decltype

// Make an int
auto a = 5;

// Make another int! (and a compiler warning)
decltype(a) b = 3.5;

Cute... but why??

Consider:

vector<string> a{"3", ".", "1", "4"};

auto a = 0;               // a is an int
auto b = a.size();        // b is size_t
decltype(a.size()) c = 0; // c is size_t

for (decltype(a.size()) i = 0; i < a.size(); ++i) {
    // If I'd used auto it wouldn't be the same type!
}

Difference from auto:

const int a = 42;    // const int
auto b = a;          // int (drops const)
decltype(a) c = a;   // const int

Get your Fu on with

lambda expressions, std::bind and std::function

Lambda expressions

The output of a lambda expression is a special unnamed temporary ClosureType object

WAT?

Lambda expressions

Rules for lambdas:

  1. Don't worry about type, just accept (and use auto or std::function)
  2. Be very aware of scope
  3. Be very aware of lifetime
  4. Bask in the wonderfulness that is C++ closures

Lambda expressions

  1. Don't worry about type, just accept (and use auto or std::function)
#include <algorithm>
int countMatches(const vector<int>& haystack, int needle) {
    auto countFilter = [needle](int cur) -> bool {
        return cur == needle;
    };
    return std::count_if(haystack.begin(),
                         haystack.end(),
                         countFilter);
}

Lambda expressions

  1. Be very aware of scope
auto closure = [](arg1, arg2, ...) -> retType {
    // Function body
};

[ ] stores the Capture List:

  • [ ] captures nothing from the parent scope
  • [=] automatically captures used variables by value
  • [&] automatically captures used variables by ref
  • [this] captures this pointer by value
  • [a,b] captures a and b by value
  • [&a,b] captures a by ref, b by value

Lambda expressions

std::function<int(int)> getAdder(int lh) {
    // Return a function that adds lh to its argument
    return [&lh](int rh) { return lh+rh; };
}

auto fn = getAdd(5);
cout "Added value: " << fn(3) << endl;
  1. Be very aware of lifetime

FAIL

Never capture by reference a variable that may not be around when you call the closure!

std::bind

returns a callable object of unspecified type which wraps an existing callable type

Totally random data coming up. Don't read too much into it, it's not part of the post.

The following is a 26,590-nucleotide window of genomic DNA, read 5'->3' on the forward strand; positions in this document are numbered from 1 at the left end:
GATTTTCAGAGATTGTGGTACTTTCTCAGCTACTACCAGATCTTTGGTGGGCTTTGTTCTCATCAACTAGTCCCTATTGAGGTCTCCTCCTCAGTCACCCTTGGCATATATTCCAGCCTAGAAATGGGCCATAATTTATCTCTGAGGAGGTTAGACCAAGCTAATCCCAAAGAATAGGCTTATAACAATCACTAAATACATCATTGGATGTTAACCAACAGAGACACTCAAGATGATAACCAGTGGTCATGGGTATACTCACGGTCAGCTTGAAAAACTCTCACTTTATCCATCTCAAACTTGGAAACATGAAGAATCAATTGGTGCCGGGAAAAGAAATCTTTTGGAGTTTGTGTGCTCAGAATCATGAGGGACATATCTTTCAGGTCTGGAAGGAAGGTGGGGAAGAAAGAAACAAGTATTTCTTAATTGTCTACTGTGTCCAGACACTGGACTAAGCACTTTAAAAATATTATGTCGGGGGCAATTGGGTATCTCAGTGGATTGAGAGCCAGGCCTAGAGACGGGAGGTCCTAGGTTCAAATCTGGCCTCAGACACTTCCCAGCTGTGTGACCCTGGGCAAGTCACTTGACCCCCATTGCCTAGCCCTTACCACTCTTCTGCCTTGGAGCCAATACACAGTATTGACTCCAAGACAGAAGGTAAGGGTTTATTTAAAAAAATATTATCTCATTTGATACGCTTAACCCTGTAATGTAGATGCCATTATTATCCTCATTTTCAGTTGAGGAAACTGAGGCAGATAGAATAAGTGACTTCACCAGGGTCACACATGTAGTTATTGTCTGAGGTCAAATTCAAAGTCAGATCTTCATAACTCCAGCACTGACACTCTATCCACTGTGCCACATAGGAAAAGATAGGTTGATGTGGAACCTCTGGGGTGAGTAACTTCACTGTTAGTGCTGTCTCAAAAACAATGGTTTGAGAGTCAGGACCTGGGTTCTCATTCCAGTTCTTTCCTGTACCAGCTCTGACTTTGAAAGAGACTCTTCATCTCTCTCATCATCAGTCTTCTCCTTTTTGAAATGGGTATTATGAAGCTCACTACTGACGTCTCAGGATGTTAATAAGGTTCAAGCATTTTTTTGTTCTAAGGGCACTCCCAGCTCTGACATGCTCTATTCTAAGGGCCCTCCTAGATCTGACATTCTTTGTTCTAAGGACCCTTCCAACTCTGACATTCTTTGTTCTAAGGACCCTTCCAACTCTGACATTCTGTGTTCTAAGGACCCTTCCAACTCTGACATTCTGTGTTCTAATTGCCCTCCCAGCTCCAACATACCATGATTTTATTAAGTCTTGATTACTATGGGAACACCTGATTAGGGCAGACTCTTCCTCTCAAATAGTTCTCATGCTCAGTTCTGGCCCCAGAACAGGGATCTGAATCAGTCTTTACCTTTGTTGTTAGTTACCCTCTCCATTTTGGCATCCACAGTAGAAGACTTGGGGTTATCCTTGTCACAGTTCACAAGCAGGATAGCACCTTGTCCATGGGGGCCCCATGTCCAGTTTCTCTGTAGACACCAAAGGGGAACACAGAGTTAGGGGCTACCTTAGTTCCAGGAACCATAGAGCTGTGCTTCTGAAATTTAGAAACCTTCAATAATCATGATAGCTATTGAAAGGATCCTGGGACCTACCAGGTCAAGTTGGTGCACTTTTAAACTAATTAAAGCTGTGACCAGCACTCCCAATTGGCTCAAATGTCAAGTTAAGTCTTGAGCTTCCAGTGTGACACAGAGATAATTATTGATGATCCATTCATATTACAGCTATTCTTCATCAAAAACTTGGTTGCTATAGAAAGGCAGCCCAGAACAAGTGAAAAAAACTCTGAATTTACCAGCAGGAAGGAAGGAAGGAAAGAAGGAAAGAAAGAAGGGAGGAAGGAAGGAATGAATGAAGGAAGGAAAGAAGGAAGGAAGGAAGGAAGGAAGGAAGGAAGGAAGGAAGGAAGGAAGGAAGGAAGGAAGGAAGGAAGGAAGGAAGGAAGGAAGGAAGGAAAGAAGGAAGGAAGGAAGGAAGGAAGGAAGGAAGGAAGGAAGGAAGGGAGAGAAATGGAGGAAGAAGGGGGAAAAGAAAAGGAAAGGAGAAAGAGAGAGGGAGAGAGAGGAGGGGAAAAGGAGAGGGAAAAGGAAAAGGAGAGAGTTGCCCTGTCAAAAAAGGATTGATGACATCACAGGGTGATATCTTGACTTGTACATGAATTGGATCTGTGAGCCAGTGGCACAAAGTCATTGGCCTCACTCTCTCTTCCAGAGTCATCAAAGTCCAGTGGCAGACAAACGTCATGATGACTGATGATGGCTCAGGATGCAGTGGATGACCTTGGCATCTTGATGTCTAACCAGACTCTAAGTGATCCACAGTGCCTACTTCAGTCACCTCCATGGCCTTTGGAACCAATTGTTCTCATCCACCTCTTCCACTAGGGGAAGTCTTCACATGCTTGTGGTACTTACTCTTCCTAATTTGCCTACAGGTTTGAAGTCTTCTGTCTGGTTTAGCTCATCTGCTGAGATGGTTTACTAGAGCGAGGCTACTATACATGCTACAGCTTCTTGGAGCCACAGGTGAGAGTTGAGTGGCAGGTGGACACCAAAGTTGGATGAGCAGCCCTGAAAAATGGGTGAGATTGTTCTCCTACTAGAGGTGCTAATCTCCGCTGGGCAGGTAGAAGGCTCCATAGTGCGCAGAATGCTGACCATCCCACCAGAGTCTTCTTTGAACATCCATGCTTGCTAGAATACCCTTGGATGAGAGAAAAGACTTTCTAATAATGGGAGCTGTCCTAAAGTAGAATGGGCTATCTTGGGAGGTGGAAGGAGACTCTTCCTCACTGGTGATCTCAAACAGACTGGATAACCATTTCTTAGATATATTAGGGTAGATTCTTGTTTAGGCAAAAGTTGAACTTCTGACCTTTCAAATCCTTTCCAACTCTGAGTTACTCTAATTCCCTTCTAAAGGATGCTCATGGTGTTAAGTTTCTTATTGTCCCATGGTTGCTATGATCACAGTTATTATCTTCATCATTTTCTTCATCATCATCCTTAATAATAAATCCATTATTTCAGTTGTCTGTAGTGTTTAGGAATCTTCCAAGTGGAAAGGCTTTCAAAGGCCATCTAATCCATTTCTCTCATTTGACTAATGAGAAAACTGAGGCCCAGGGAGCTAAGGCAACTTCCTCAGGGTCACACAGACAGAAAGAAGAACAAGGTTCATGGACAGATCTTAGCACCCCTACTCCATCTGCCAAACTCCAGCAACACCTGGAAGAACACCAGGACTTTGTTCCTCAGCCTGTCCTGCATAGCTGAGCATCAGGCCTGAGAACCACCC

// Needed for _1, _2, _3, etc
using namespace std::placeholders;

std::vector<int> intVec;
auto addToVec = std::bind(&(std::vector<int>::push_back), &intVec, _1);

addToVec(3);
addToVec(4);

#include <functional>

Functor (noun):

An instance of a C++ class with the operator() overloaded so that it can be called like a function

std::function is a templated functor class which wraps any callable target -- functions pointers, lambda expressions, or other functors.

#include <functional>

using namespace std::placeholders; // for _1, _2, _3, ...
using MessageHandler = std::function<bool(int,std::string)>;

bool any(vector<MessageHandler> fnList, int p1, std::string p2) {
    auto result = false;
    for (auto fn : fnList) {
        result |= fn(p1, p2);
    }
    return result;
}
bool numIsPositive(int p1, std::string p2) {
    return p1 > 0;
}
auto evenSize = [](int p1, std::string p2) -> bool {
    return (p1 + p2.size()) % 2;
};
MessageHandler numIsPositiveAlt
    = std::bind(numIsPositive, _1, _2);

vector<MessageHandler> handlers
     = {&numIsPositive, evenSize, numIsPositiveAlt};
cout << std::boolalpha << any(handlers, 0, "") << endl;
cout << std::boolalpha << any(handlers, 1, "") << endl;
cout << std::boolalpha << any(handlers, -1, "") << endl;

Uniform Initializers

// Creates a two element array of std::string objects
string a[] = { "awesome", "presentation" };

// Creates a string "great presenter"
string b("great presenter");

// Creates ints
int c = 5;
int d(5);

Initializing old-style:

// Method 1
vector<string> a;
a.push_back("awesome");
a.push_back("presentation");

// Method 2
vector<string> a(2)